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US Says Men in Video Could Be Planning New Suicide Attacks


U.S. law enforcement officials have released videotaped excerpts of five suspected al-Qaida terrorists who may be planning suicide missions.

Attorney General John Ashcroft says the video excerpts were taken from five videotapes recovered by U.S. soldiers in Afghanistan. The tapes were found in the rubble of the home of Mohammed Atef, one of Osama bin Laden's top aides, whom U.S. officials believe was killed by an air strike in November.

Mr. Ashcroft played the video excerpts at a Washington news conference Thursday and says the video clips will be circulated worldwide. The excerpts consist of a series of close-up shots of the five men, four of whom have been identified by U.S. intelligence analysts.

Officials did not play the audio sound track that accompanied the video, but Attorney General Ashcroft says an initial analysis of the audio track indicates that the five men could be planning suicide terrorist attacks. "We believe that these could be, likely appear to be, sort of martyrdom messages from suicide terrorists," he said. "And whether or not the attack would be imminent or not is something that we can't determine. But we know that the right time to release these is in advance of any attack, if there is to be an attack, not subsequent to an attack."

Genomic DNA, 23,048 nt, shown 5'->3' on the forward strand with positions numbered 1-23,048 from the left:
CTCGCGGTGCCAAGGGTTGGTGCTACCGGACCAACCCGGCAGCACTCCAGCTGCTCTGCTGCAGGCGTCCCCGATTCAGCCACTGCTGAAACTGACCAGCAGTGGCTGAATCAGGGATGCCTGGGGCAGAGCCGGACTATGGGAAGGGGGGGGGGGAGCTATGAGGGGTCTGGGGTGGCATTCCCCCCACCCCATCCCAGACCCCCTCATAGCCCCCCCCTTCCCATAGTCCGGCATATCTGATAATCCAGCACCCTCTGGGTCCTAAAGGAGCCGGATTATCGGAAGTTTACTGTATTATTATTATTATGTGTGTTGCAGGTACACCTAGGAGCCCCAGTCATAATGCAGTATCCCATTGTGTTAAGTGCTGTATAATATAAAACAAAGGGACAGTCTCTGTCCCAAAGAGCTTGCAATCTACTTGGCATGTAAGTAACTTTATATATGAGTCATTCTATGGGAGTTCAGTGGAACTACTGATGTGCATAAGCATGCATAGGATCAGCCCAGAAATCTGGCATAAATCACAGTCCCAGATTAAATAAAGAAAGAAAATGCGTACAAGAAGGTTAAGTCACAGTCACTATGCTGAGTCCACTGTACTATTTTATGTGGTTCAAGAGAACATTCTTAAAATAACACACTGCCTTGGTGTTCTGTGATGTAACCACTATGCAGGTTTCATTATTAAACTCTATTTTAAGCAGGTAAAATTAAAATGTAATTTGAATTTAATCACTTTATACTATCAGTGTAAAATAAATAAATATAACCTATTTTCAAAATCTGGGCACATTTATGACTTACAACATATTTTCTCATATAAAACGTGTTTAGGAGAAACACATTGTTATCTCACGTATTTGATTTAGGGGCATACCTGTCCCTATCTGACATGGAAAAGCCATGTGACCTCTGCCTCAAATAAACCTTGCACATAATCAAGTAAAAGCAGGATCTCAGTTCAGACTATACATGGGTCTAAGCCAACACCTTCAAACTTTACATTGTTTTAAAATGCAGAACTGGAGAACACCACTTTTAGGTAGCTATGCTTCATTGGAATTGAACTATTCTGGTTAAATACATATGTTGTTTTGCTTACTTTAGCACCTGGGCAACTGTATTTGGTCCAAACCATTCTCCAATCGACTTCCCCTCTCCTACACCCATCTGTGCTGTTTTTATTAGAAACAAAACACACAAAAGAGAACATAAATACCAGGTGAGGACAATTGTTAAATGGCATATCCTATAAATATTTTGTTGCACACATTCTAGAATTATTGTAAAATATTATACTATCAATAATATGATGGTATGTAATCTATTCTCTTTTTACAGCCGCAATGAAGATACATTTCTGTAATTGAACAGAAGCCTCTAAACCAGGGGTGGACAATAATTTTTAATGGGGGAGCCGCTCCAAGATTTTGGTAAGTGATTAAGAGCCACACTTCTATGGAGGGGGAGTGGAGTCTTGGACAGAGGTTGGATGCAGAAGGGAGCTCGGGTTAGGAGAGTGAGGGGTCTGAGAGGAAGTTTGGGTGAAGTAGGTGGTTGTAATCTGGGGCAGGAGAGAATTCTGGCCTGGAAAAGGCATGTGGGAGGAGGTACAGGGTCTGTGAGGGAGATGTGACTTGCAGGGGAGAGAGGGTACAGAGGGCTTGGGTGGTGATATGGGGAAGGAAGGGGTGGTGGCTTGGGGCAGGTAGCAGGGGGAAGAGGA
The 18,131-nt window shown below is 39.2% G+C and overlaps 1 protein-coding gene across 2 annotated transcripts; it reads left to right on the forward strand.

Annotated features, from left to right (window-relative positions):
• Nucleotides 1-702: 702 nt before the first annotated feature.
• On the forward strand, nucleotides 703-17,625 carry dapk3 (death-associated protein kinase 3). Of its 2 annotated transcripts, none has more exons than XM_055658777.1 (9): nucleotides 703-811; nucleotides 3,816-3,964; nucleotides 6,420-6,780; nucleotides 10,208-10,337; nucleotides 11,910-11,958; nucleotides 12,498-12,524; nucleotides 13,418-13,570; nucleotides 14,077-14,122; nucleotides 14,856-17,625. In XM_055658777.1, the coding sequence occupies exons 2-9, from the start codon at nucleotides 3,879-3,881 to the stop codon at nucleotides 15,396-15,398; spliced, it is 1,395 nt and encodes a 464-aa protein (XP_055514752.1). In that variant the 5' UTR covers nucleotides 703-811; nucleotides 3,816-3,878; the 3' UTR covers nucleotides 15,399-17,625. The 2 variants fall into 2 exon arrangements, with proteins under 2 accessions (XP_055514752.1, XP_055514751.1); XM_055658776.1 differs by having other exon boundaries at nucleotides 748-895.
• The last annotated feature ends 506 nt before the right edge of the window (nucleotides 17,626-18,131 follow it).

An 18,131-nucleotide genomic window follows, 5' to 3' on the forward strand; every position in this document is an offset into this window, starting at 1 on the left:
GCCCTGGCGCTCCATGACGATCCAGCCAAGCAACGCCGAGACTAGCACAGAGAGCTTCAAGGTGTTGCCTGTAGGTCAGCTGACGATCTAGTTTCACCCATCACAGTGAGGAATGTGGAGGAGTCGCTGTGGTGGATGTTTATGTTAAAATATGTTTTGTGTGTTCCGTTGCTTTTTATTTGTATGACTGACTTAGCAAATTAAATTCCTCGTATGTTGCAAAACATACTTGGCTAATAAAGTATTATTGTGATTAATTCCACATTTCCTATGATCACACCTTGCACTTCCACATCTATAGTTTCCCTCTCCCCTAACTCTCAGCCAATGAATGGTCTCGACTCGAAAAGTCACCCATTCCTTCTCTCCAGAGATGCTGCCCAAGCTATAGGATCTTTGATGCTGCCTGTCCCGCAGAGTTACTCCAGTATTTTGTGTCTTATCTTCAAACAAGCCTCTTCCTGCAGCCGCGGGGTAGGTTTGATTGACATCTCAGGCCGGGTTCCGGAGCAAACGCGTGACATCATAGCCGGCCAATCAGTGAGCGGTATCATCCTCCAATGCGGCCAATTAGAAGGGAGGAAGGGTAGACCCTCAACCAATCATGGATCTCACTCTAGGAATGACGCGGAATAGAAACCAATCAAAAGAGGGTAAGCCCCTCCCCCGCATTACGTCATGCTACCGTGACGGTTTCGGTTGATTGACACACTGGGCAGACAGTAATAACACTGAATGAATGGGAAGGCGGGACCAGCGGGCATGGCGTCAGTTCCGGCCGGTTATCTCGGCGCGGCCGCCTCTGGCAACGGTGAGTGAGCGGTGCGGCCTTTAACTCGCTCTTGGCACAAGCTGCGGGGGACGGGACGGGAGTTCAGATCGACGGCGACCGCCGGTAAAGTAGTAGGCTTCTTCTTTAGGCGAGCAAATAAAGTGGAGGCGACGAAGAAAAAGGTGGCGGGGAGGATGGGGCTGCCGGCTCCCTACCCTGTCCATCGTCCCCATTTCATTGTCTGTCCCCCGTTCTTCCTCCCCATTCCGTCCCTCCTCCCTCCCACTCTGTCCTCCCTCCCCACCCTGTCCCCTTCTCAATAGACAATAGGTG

Mr. Ashcroft says there is no indication that any of the five men have tried to enter the United States, adding that they could be anywhere in the world.

The attorney general and FBI Director Robert Mueller also renewed their appeal to the public both in the United States and abroad to remain vigilant in the war on terrorism and to contact law enforcement officials if they recognize any of the five men depicted in the videotape.

U.S. officials say that documents and a videotape found in Afghanistan previously helped authorities in Singapore foil a suspected terrorist attack by al-Qaida operatives there.

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